Really great field trips can change a kid’s life. The question that we are always asked is: “Where are we going to use this?” For me, I like the field trips where you can confidently say back, “Right here.”
That occurred for us last week when we took a trip the University of Wisconsin-Madison, Home of the Badgers. The UW is ranked as one of the best schools for research in the world in many different fields including engineering, biotechnology, and nanotechnology and every two years they open it up to the public to see it all. The UW Engineering Expo goes on for 3 days and highlights hundreds of topics for students of all ages.
For us, this is a big trip. Madison is three hours away by bus so the trip lasted nearly twelve hours, from the time we got them on the bus at 7:00AM to the time they were picked up at 6:30 that evening. To make the trip more interesting (as if detecting radioactive Beanie Babies with a Geiger counter and riding on top of an electric snowmobile were not interesting enough), I wanted to make this a reporting activity.
Most field trips end with the teacher asking the students to write about something they saw on the trip. I decided to take it a step further and have the kids report while we were on the trip. I did this by setting up a blog on Blogger.com dedicated to the trip. Then I set it up for mobile posting, meaning any kid with a cell phone could text updates to the blog from anywhere. I passed out digital cameras for each group and gave them instructions to record everything they could.
I had wanted to have a wireless hotspot for the bus, but sadly none of our local carriers stepped up to the plate and lent us one for the day. Instead we had one student who borrowed his mother’s smartphone (which I coveted), a few iPod Touches (including mine, which was loaded with the fantastic BlogPress software), and my netbook which managed to save all the kid’s posts as drafts until we could find a wireless hotspot.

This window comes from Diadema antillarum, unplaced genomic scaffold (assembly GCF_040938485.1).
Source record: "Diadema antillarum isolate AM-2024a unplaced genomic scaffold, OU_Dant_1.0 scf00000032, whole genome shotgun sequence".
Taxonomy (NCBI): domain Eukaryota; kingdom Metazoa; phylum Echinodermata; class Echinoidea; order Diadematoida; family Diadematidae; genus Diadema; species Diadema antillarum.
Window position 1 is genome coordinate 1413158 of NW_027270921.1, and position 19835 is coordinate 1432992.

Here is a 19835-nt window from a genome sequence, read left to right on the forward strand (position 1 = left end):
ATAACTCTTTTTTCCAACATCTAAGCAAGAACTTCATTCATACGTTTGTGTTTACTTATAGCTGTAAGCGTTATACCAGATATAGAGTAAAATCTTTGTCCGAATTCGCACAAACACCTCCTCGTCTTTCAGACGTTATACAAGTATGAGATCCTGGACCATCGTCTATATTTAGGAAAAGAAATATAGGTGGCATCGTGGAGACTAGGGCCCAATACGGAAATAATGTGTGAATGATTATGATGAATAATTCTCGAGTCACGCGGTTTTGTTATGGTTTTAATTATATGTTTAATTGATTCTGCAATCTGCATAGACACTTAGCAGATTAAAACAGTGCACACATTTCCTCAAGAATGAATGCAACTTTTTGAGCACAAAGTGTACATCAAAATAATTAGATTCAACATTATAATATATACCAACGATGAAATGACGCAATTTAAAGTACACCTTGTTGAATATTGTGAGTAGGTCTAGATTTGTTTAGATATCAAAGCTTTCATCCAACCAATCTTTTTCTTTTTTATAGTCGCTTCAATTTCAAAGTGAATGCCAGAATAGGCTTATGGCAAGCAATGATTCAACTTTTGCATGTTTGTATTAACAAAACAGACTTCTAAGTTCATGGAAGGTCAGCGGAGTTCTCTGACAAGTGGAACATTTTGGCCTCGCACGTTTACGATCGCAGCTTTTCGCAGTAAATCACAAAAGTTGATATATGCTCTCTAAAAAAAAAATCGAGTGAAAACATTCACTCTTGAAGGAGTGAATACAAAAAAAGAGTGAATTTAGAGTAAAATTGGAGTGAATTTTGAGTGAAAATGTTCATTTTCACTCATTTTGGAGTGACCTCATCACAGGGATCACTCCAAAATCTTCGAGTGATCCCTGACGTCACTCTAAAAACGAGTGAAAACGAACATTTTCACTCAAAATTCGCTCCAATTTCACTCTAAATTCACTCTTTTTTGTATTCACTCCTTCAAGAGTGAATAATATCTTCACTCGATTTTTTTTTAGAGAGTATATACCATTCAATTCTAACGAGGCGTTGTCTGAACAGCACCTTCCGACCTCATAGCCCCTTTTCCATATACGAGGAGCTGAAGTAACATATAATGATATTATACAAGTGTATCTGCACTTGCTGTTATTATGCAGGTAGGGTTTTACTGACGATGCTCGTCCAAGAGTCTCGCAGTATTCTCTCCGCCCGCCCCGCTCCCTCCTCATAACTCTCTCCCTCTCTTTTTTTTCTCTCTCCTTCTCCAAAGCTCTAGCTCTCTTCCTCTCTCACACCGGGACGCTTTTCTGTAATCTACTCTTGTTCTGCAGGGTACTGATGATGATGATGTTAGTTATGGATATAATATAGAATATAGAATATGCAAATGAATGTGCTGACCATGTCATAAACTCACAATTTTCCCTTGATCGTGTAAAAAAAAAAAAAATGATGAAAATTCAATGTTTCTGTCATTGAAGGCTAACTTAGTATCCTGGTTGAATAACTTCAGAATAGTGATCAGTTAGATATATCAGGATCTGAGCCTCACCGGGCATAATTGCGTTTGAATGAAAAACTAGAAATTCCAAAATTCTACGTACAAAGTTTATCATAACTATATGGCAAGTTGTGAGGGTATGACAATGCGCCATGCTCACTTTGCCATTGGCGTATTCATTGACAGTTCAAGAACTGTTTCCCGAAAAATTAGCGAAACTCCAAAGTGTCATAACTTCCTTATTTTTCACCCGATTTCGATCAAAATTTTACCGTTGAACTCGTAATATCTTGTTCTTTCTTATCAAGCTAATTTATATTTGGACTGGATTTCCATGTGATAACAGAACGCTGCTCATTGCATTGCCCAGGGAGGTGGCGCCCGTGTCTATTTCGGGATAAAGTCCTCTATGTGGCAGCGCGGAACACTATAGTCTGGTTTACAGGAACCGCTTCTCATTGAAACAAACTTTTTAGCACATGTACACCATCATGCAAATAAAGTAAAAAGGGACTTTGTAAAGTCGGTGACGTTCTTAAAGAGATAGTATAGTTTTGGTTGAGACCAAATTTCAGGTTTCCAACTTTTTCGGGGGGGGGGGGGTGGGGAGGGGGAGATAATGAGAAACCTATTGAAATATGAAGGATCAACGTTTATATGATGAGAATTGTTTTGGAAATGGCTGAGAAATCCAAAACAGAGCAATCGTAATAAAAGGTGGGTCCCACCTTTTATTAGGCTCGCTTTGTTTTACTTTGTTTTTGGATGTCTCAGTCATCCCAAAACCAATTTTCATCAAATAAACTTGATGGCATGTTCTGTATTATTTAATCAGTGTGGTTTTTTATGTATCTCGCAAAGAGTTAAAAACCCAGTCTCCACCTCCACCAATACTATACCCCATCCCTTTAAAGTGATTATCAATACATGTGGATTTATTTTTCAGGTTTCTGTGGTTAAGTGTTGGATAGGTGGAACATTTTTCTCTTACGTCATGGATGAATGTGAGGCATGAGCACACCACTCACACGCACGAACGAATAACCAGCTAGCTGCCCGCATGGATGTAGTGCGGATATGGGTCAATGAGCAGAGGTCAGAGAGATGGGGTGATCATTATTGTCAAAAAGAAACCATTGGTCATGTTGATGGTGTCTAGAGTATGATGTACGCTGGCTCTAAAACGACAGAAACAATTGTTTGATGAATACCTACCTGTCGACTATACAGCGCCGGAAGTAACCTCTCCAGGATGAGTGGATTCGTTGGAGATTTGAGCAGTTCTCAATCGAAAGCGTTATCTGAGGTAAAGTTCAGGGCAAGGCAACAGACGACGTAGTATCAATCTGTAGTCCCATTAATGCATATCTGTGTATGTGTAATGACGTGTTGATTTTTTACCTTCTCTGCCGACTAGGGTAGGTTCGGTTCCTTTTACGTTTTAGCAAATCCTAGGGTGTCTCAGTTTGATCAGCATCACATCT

At first, things went fine. We were posting live from the bus and we even had people from the school and the community following our trip. Posts like, “We just passed Wisconsin Dells!” and “Mr. Briggs hates sing-alongs” were big hits back home.
But at some point we must have upset the robot hive-mind of Google’s servers and suddenly all mobile and email posting was stopped without warning or comment. I have yet to find out exactly why, which is bad form from Google. If you suspect something is up, you could at least send me an email; really, Google. I still managed to get lots of posts made to my classroom blog from the trip. And the next day all of the students who had missed the chance to post on the bus managed to show everyone on the internet what they had seen from school.
Was this a win or loss for my original plan? Well, I would say that if my goal was to find a new way to share what we had seen with the community and the school, then yes, I met it. Just not as quickly and instantly as I would have liked. Next time, I’m sticking with WordPress and ponying up the $10 for their mobile posting option.